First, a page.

Inventory, 35 lbs : 13.78
This item was last sold on : 03/17/18
Spaghetti squash are large and oval weighing on average between four and eight pounds and have an appearance similar to that of a melon. Its exterior rind and skin is firm, smooth, and depending upon variety can vary from vibrant canary yellow to pale yellow. There was also a variety bred in 1986 known as orangetti that was a cross between Spaghetti squash and Oved Shifriss’s precocious fordhook zucchini that resulted in a bright orange skin and flesh higher in beta carotene than other Spaghetti squashes. The interior of the Spaghetti squash is a slightly paler hue of yellow than the squashes exterior and houses a large, moist seed cavity. Spaghetti squash is best known for its unique flesh that separates into long, translucent strings that resemble angel hair pasta. The texture of the cooked squash is tender with a slight crunch and offers a very mild, almost bland squash flavor. Spaghetti squash are ripe when their color changes from green to yellow, and when they snap easily off their vines.
Spaghetti squash are available year-round.
Spaghetti squash, botanically classified as part of Cucurbita pepo, is a vegetable marrow and a winter squash type. Unlike summer squashes which are eaten when immature winter squashes are allowed to mature fully on their vines. Spaghetti squash is also known as Vegetable Spaghetti and was one of the first squashes to become commercially popular in the United States. The Spaghetti squash's unique texture is attributed to the presence of a recessive gene known as fl. This gene makes the Spaghetti squash stand out among other marrows as rather than declining in quality as the squash ages like most other marrows the Spaghetti squash seems only to improve with age.
Providing vitamin A, folate, folic acid, beta carotene, and potassium Spaghetti squash is low in calories. An excellent source of fiber, deep yellow and orange colored squash offers the highest levels of beta-carotene.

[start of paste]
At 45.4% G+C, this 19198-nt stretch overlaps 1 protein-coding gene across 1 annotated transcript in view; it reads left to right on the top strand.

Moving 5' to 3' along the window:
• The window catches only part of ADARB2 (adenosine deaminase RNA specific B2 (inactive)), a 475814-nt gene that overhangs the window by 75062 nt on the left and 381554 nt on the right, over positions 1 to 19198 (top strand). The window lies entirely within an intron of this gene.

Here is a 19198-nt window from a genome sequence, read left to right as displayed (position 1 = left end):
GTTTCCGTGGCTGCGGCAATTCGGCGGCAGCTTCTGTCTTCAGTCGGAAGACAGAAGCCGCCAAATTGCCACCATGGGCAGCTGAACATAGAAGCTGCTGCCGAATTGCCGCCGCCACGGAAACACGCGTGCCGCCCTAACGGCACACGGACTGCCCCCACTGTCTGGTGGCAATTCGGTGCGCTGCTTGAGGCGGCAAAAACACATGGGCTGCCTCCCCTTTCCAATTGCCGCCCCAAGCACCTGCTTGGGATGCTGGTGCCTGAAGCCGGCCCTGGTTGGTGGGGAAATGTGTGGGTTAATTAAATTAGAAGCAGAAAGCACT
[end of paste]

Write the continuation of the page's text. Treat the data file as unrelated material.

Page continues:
Spaghetti squash has a hard rind and is sought after culinarily for its unique interior flesh which separates into pasta-like strings when cooked. Whole or halved Spaghetti squash can be steamed, baked, roasted or microwaved. Once cooked, the flesh can be shredded with a fork to make the stringy squash noodles the marrow is known for. Cooked Spaghetti squash can be sautéed with complimentary ingredients or added to casseroles, gratins, and bakes. Used as a pasta substitute, it can be topped with or tossed with sauces, vegetables, meats, cheeses, and herbs. Its flavor is so mild that it easily absorbs the flavors of that which it is prepared with. Complimentary ingredients include tomato, onions, garlic, greens, fresh herbs, cream, parmesan, mozzarella and feta cheese, ground beef, Italian sausage, and pancetta. Uncut Spaghetti squash will keep for a month at room temperature. Once cut squash should be kept refrigerated and wrapped in plastic. Cut squash is best used within two days.
Spaghetti squash was a popular vegetable in the countryside of northern Manchuria, China in the 1920’s. Images of the Manchuria area have been found that depict a woman with her child cutting spirals of Spaghetti squash using a rod on a sawhorse. The flesh was commonly collected from the squashes in this fashion then hung up and left to dry out in the sunshine. The dried squash provided a food source that would last for the cold winter months.
Spaghetti squash is believed to have originated in China and was first introduced to Japan in 1921 by the Aichi Prefectural Agricultural Research Station. Sakata Seed Company in Japan was the first to market commercially the Spaghetti squash in 1934 under the name Somen Nankin. In 1936 W. Atlee Burpee and Co. brought the squash to North America and sold seeds in their catalog under the name Vegetable Spaghetti. Spaghetti squash gained popularity in the United States during World War II when it was used as a substitute for pasta at a time when proceeded foods were harder to obtain. Spaghetti squash plants prefer full sun, and seeds should not be planted until the last frost has passed in the spring. Plants need regular watering, particularly during the warmer, dry summer months. Squash are ready to be harvested in the late summer or fall when the rinds begin to harden and the stem that attaches it to the vine cracks.
Restaurants currently purchasing this product as an ingredient for their menu.
|Backyard Kitchen & Tap||San Diego CA||619-308-6500|
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|Union Kitchen & Tap (Encinitas)||Encinitas CA||760-230-2337|
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|Barleymash||San Diego CA||619-276-6700 x304|
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|Lodge at Torrey Pines Main||San Diego CA||858-453-4420|
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Recipes that include Spaghetti Squash. One is easiest, three is harder.
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